WS-Addressing in Action
By Samisa Abeysinghe
- 3 Sep, 2007
Web Services Addressing provides mechanisms to address Web services in a transport neutral manner. In others words, irrespective of whether you are using HTTP, SMTP, XMPP or any other transport to communicate with a service, WS-Addressing allows the messages to be uniquely addressed to Web service endpoints, independent of any transport characteristics. Being transport independent allows a given service to be consumed using the same syntax and semantics using different transports.
WS-Addressing can be considered as one of the corner stones of the WS-* stack, where many other Web services specifications make use of it. Hence it is rudimentary that any Web services engine that supports or plans to support the full Web services stack must have WS-Addressing support implemented.
Specifications and Status
In May 2006, the W3C Web Services Addressing working group  made available the version 1.0 recommendation  of WS-Addressing. Prior to that, they released a submission version  of the recommendation in August 2004. Version 1.0 has many enhancements over the submission version. There could be some service implementations out there that still use the submission version. However 1.0 can be considered mainstream. There has been an interop testing round based on a well defined test suite  and the results are available online.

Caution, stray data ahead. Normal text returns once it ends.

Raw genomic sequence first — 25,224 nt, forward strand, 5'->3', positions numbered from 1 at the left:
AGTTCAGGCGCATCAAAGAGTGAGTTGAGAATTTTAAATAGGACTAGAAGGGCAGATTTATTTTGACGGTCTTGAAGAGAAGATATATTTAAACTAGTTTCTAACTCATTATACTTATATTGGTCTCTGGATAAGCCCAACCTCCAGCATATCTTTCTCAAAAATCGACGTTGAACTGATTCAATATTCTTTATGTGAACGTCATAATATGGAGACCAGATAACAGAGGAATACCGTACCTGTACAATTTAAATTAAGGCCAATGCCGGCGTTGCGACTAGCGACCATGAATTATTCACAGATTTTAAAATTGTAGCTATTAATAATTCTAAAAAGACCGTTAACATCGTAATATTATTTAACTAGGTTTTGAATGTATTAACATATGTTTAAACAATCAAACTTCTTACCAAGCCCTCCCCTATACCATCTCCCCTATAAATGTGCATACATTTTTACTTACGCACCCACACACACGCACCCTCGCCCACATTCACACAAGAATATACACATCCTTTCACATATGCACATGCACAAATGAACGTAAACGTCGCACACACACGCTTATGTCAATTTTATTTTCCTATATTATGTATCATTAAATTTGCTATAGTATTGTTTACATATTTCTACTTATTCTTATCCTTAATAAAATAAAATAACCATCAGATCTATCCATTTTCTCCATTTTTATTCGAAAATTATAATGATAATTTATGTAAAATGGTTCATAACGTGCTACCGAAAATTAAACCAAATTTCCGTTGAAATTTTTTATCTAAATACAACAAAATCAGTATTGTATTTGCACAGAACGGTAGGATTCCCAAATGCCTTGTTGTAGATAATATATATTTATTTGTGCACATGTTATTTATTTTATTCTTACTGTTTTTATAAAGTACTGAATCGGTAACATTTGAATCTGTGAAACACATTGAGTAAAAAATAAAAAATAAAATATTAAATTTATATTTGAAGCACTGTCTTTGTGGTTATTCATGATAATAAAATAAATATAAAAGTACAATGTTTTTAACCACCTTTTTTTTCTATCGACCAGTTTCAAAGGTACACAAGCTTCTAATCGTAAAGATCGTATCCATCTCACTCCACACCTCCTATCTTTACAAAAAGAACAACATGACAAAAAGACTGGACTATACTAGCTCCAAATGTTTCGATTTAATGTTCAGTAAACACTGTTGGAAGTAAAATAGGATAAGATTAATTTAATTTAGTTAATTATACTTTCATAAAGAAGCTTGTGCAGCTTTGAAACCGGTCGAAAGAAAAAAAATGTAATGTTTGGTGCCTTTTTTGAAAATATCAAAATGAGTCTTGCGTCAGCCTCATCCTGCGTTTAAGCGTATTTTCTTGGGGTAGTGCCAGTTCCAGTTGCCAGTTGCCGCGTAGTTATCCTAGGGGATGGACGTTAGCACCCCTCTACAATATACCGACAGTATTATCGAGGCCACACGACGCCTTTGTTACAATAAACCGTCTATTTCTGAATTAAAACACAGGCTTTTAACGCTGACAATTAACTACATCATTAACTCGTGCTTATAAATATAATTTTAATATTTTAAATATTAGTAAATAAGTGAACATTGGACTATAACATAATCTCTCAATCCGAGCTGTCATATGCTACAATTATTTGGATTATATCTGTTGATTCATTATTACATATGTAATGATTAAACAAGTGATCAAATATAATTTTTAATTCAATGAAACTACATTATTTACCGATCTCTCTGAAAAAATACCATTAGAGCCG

Constructs of WS-addressing
There are two basic constructs in WS-Addressing:
- Endpoint references
- Message addressing properties
An endpoint is an entity to which a Web service message can be addressed. Endpoint references convey information required to address a Web service endpoint. The Endpoint References  section of the WS-Addressing specification defines the information model and syntax of an endpoint reference.
The following is an example endpoint reference that references the endpoint at the URI "https://wso2.com/addressing/sample":
Message addressing properties are used to convey various end-to-end message characteristics. The Message Addressing Properties section  of the WS-Addressing specification defines the information model and syntax of message addressing properties. The following table summarizes the basic set of message addressing properties. It is important to note that, out of these message addressing properties, only Action is mandatory; the others are optional.